Hockey slams Swan’s modest budget

Opposition treasury spokesman Joe Hockey has slammed Treasurer Wayne Swan’s claims of releasing a fiscally responsible budget on Tuesday.

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Swan said on Sunday that the deficit in Tuesday’s budget will be less than the government forecast a year ago, and reiterated the budget will be ‘no-frills’ with no room for a pre-election spendathon.

He told the Nine Network companies are still suffering from significant losses incurred during the global recession, which remain a drag on government revenues.

He’s pledged a two per cent cap on spending and savings to try to get the budget back to surplus, adding that he would offset all new spending.

The opposition took the opportunity to slam the government’s handling of the economy.

“Make sure you hang on to your wallet,” Hockey remarked afterwards.

“When they say it’s a boring budget, you may well expect new and higher taxes, you can certainly expect a deficit.”

“It should not be a boring budget. This should be the budget that lays the platform for Australia’s future,” he told ABC Television.

“This is the moment when we should be seizing the future, not reflecting on it as boring.”

Instead, the government has locked in five to six years of deficits for what was just three months of negative economic growth as part of the global downturn, he said.

With better management, it could reduce that to three to four years, he said.

Expert predicts surplus from 2015/16

Meanwhile an independent economic forecaster says that if the Chinese economy remains strong, the Australian budget could be back in surplus by 2013/14, but no sooner.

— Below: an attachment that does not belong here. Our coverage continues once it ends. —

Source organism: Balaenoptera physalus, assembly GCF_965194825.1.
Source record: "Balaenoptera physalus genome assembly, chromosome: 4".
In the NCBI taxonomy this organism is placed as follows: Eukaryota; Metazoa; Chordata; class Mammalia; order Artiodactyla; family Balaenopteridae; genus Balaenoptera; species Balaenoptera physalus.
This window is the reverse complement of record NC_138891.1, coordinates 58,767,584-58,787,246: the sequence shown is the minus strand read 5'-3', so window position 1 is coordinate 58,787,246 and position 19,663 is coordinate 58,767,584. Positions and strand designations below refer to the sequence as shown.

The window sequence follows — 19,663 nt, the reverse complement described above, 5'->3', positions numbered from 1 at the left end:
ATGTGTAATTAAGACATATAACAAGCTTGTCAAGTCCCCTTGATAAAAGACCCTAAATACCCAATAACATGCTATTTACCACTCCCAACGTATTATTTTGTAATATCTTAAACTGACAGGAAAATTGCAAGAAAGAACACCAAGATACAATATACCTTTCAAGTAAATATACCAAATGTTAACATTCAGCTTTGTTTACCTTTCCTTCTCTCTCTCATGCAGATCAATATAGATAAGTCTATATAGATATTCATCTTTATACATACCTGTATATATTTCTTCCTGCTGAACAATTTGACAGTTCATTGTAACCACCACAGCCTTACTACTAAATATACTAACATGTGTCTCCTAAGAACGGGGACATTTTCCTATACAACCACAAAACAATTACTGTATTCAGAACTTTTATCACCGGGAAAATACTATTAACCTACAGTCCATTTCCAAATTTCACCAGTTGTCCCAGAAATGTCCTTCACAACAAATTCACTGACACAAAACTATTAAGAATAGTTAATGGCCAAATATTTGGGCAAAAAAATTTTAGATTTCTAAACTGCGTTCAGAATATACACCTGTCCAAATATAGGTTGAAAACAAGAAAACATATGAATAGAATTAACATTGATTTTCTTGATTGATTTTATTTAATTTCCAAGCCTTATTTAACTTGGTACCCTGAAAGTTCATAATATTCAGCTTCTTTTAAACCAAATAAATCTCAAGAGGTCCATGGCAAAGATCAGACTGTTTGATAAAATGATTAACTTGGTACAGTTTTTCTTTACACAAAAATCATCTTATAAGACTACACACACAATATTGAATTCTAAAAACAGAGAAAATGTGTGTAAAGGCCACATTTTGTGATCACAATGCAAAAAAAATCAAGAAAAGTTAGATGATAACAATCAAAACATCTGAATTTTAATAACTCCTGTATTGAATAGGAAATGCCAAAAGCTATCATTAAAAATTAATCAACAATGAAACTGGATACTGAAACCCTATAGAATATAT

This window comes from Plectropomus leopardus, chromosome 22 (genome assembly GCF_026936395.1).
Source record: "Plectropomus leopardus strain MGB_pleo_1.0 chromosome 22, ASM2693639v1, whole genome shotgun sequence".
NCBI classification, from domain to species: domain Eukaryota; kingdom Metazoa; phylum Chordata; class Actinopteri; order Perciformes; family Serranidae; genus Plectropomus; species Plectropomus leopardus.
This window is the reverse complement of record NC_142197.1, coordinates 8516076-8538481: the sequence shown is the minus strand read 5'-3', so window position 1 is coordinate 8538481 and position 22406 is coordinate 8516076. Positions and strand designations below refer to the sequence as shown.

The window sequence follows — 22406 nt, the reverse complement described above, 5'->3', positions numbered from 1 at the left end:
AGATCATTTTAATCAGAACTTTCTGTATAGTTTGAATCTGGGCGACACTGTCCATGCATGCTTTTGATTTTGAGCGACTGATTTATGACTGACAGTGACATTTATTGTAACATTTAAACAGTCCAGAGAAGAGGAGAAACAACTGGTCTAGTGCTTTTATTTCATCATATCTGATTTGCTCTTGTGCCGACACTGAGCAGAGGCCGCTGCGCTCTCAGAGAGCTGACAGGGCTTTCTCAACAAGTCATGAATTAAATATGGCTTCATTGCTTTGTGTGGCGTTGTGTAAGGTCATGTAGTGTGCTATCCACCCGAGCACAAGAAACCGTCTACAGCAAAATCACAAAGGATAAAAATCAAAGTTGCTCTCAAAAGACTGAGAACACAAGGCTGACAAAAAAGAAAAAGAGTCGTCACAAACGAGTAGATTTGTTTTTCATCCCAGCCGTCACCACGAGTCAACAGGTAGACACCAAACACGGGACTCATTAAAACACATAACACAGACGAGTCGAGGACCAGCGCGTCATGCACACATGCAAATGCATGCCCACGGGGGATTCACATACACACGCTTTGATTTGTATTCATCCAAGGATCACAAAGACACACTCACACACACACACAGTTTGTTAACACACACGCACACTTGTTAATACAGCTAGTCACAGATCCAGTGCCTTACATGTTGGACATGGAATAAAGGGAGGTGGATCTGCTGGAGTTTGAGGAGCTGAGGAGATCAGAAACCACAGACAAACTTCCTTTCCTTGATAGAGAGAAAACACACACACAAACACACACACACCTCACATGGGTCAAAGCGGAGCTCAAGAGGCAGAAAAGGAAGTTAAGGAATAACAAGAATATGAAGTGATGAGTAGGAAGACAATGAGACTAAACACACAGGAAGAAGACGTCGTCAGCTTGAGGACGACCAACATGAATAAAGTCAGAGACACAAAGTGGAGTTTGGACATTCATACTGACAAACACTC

The government is currently projecting that the budget will return to surplus in 2015/16.

“If China stays strong, then by 2013/14 we will be back in surplus,” Access Economics economist Chris Richardson told Network Ten.

“More than anything else, it comes down to what happens in China. These days the budget has a `Made in China’ stamp.”

But he said 2013/14 would be the earliest a surplus could be returned.

He said the budget took a bigger hit than most people realise and revenues will not be revised up as fast as they think.

“A year ago it looked like sack cloth and ashes and a very big recession around the world and a recession here,” he said.

He said the government took out a lot of insurance off the back of that, and as it turned out “too much insurance”.

The cost of the stimulus means there will still be a big deficit for 2009/10, and while 2010/11 will be smaller by $12 billion, it will still amount to $35 billion.

Mr Richardson doubts that the government will bring down a budget that will take the pressure off interest rates.

“It’s an election year. I don’t think the cuts will be as big as necessary,” he said.

He expects the Reserve Bank of Australia to raise the cash rate three more times this year which will take the cash rate to 5.25 per cent from 4.5 per cent currently.